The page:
|Frequently Asked Questions
GPS (Global Positioning System) is a satellite navigation system to determine
accurate location and time. It was developed by the U.S. Department of
Defense, and is widely used today for both navigation and time
synchronization. The satellites are owned by the Department of Defense,
paid for by U.S. tax dollars, and reception of satellite signals is available
for public use. More on GPS technology...
ClockWatch Star Sync GPS time synchronization
works by using a GPS receiver that is connected to your computer.
Beagle Software has designed a software interface to turn your computer into a
network time source.
Here are some frequently asked questions
Feel free to with other
questions you have.
How does Star Sync get
the time from GPS ?
What type of GPS
receiver works best?
How accurate is GPS time synchronization?
How does GPS work?
Where can GPS work?
What type of hardware do I need?
Do I need an Internet connection to use GPS?
I already have a GPS receiver; will ClockWatch Star Sync
work with it?
Why would I want to use GPS?
How does Star Sync get
the time from the GPS?
The GPS receiver outputs UTC (Coordinated Universal Time) date and time of day
in the transmitted data. After the initial position fix, the date and time of
day are calculated using GPS satellite information and are synchronized with the
The highly accurate one-pulse-per second output
is provided to Star Sync from the Garmin GPS35. The signal is generated after
the initial position fix has been calculated and continues until power down.
This rising edge of the signal is synchronized to the the start of each GPS
second. The information transmitted to Star Sync is referenced to the pulse
immediately preceding the NMEA 0183 RMC sentence. Beagle Software specially
configures the Garmin GPS35 so that this pulse is usable by the Star Sync
What type of GPS receiver
Some GPS receivers work better for receiving time signals. This is due to
the default port used for time, which is considered by navigational receivers to
be a secondary priority. You will have more accurate time if you use a
receiver that has PPS (pulse per second) output available, and that this output
is the priority.
Beagle Software offers the Garmin GPS35
receiver, which is specifically designed for time output.
How Does GPS
GPS receivers integrate a radio and a navigation
computer and can receive the faint, twenty-watt signals coming from the
satellites. The computer uses these signals to calculate the distance between
the satellites and the receiver. With this information, the computer can further
calculate the position and velocity of the receiver.
The number of satellites visible to a receiver constantly varies between four
and eleven according to time and location. Each satellite broadcasts a number of
unique spread-spectrum codes, but only one, the Coarse Acquisition (C/A) code,
is easily accessible for civilian use. The C/A in orbit 11,000 miles above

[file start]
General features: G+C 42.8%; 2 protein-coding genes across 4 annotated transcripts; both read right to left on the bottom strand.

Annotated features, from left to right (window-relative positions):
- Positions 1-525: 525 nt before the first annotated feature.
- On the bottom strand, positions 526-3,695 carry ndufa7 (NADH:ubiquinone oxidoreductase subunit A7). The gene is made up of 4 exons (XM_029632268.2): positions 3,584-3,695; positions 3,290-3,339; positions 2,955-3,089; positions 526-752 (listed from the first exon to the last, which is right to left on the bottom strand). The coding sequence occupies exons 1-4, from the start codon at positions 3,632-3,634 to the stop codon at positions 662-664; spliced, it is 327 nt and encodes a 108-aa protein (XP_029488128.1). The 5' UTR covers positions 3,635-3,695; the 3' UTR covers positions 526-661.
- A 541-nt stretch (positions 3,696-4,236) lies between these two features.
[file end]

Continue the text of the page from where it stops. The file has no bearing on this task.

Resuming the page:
earth, GPS satellites transmit at twenty watts a number of unique
spread-spectrum code. The number of satellites visible to a GPS receiver
constantly varies between four and eleven according to time and location. Code
is effectively a timing signal synchronized to an international time
standard-Universal Coordinated Time (UCT). UCT is kept by a world-wide ensemble
of cesium and hydrogen maser frequency standard atomic docks. The
highest-quality GPS receivers measure the C/A code to better-than- nanosecond
How accurate is GPS
GPS time synchronization is highly accurate, but your results will vary
depending on your receiver and computer. The Garmin GPS35 receiver is
accurate to within a millisecond of UTC; however, the time that is ultimately
synchronized to your computer will not be as accurate. Why? Because
computer systems are not fast enough nor consistent enough for better
accuracy. Our tests show an accuracy of +/- 0.1 second using the Garmin
Where can GPS work?
GPS reception is available around the globe. You will need to have a clear
view of the skies so the receiver can triangulate at least three
satellites. An office window works well, but my have problems in a
condensed area of buildings.
Under specific conditions, GPS will not provide
the time. For instance, the 1,542 MHz GPS signal does not penetrate buildings,
which makes it difficult to receive signals indoors away from windows. Also the
signal can be critically weakened by heavy foliage and interfered with by other
sources such as poorly maintained television broadcasting equipment.
What type of hardware do
You need a GPS receiver, antenna, power supply, data cable and serial port
come standard with the Garmin GPS35. You also need access to a power
source. You may also purchase accessories, including mounting units from
The only other requirement is a functioning
with an available serial (COM) port.
Do I need an Internet
connection to use GPS?
No. GPS time synchronization does not require an Internet connection.
I already have a GPS
receiver; will ClockWatch Star Sync work with it?
ClockWatch Star Sync will work with most GPS receivers with
NMEA 0183 data output connected to an available serial port on the computer
running Star Sync software.
Why would I want to use GPS for time synchronization?
Time syncing using GPS is a good alternative for remote or highly secured
computers. ClockWatch Star Sync does not require an Internet or modem
GPS time synchronization may potentially be more accurate than syncing over
the Internet or by modem. The true accuracy depends on the receiver as
well as the computer. Beagle Software's experience is that the Star Sync
when used with the supplied Garmin
GPS35 receiver is consistently accurate within 0.1 second.
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Star Sync GPS Receiver
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Frequently Asked Questions about GPS
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